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Then from the Mint walks forth the Man of rhyme, Happy! to catch me, just at Dinner-time.
Is there a Parfon, much be-mus'd in beer, 15 A maudlin Poetess, a rhyming Peer, A Clerk, foredoom'd his father's foul to cross, Who pens a Stanza when he should engross? Is there, who, lock’d from ink and paper, scrawls With defp'rate charcoal round his darken'd walls ? All fly to TWIT'NAM, and in humble strain Apply to me, to keep them mad or vain. Arthur, whose giddy fon neglects the Laws, Imputes to me and my damn'd works the cause : Poor Cornus fees his frantic wife elope,
25 And curfes Wit, and Poetry, and Pope.
Friend to my Life! (which did not you prolong, The world had wanted many an idle fong)
Is there a bard in durance ? turn them free,
Notes. VER, 13. Mint] A place to which insolvent debtors retired, to enjoy an illegal protection they were there suffered to afford one another, from the persecution of their creditors.
Ver. 23. Arthur,] Arthur Moore, Esq:
With hona ad civility, is all Power
What Drop or Nóftrum can this plague remove!
Nine years ! cries he, who high in Drury-lane, Lullid by soft Zephyrs thro' the broken pane, Rhymes ere he wakes, and prints before Term ends, Oblig'd by hunger, and request of friends :
Dear Doctor, tell me, is not this a curse ?
Notes. Ver. 33. Seiz'd and ty'd down to judge,) Alluding to the scene in the Plain-Dealer, where Oldfux gags, and ties dawn the Widow, to hear his well-pen'd fianzas.
Ver. 38. honest anguish,] i. e. undissembled.
Ibid. an aching head ;) Alluding to the disorder he was then so constantly afflicted with
VER. 43. Rhymes ere he wakes,] A pleasant allusion to those words of Milton,
Dietates to me Jumb'ring, or inspires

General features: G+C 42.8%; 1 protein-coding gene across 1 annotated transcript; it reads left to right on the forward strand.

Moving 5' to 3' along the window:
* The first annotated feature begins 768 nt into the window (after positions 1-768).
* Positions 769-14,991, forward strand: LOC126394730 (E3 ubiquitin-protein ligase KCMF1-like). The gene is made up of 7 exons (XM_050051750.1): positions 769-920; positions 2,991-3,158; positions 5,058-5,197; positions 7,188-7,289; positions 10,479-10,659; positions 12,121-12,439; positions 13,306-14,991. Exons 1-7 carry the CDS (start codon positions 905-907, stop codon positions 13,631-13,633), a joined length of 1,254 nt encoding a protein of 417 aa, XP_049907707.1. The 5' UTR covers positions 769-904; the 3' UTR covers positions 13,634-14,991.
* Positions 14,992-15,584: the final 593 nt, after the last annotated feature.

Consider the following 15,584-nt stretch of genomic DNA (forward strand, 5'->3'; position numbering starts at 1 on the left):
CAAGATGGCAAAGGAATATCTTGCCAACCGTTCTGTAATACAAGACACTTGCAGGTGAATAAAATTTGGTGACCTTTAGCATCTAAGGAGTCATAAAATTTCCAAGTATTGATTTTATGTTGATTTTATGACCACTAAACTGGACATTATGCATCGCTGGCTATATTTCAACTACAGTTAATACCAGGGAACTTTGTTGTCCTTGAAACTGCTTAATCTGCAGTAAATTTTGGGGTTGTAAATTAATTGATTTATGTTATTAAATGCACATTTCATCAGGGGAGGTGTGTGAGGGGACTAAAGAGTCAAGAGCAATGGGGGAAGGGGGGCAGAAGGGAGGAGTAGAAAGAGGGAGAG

“ The piece, you think, is incorrect? why take it, 45 “-I'm all fubmiffion, what you'd have it, make it.”
Three things another's modest wishes bound, My Friendship, and a Prologue, and ten pound.
Picholeon sends to me: “ You know his Grace, " I want a Patron; ask him for a Place." . 50 Pitholeon libelld me 6 but here's a letter 66-Informs you, Sir, 'twas when he knew no better. « Dare you refuse him? Curl invites to dine, :, « He'll write a Journal, or he'll turn Divine."
Bless me! a packet. “'Tis a stranger suės, 55 6 A Virgin Tragedy, an Orphan Muse.” If I dislike it, “ Furies, death and rage !" If I approve, “ Commend it to the Stage.” There (thank my stars) my whole commiffion ends, The Play’rs and I are, luckily, no friends.
To plague Sir Robert, or to turn Divine..!
Cibber and I are luckily no friends.
Ver. 49. Pitholeon] The name taken from a foolish Poet of Rhodes, who pretended much to Greek. Schol. in Horat. 1. i. Dr. Bentley pretends, that this Pitholeon libelled Cæsar also. See notes on Hor. Sat. 10. 1. i.
Fir'd that the house reject him, “ 'Sdeath I'll print it, “ And shame the fools-Your int’reft, Sir, with
Lintot.” Lintot, dull rogue! will think your price too much: “ Not, Sir, if you revise it, and retouch.” All my demurs but double his attacks;
- 65 At last he whispers, “ Do; and we go snacks.” Glad of a quarrel, ftrait I clap the door, Sir, let me see your works and you no more.
'Tis sung, when Midas' Ears began to spring, (Midas, a sacred person and a King)
70 His very Minister who spy'd them first, (Some say his Queen) was forc'd to speak, or burst. And is not mine, my friend, a forer case, When ev'ry coxcomb perks them in my face? Á. Good friend forbear! you deal in dang’rous things. I'd never name Queens, Ministers, or Kings; 76 Keep close to Ears, and those let asses prick, 'Tis nothing-P. Nothing ? if they bite and kick? Out with it, Dunciad! let the secret pass, That secret to each fool, that he's an Ass:
VER. 72. Queen] The story is told, by some, of his Barber, but by Chaucer of his Queen. See Wife of Bath's Tale in Dryden's Fables.
Ver. 80. That secret to each fool, that he's an Afs:] i. c. chat his ears (his marks of folly) are visible.
The truth once told (and wherefore should we lie ?:)"
You think this cruel? take it for a rule,
Si fractus illabatur orbis,
P. Ver. 96. arch'd eye-brow,] The eye-brow is raised in the expression of insolent contempt.
Ver. 98. free-mafons Moor ??] He was of this society, and frequently headed their proceflions.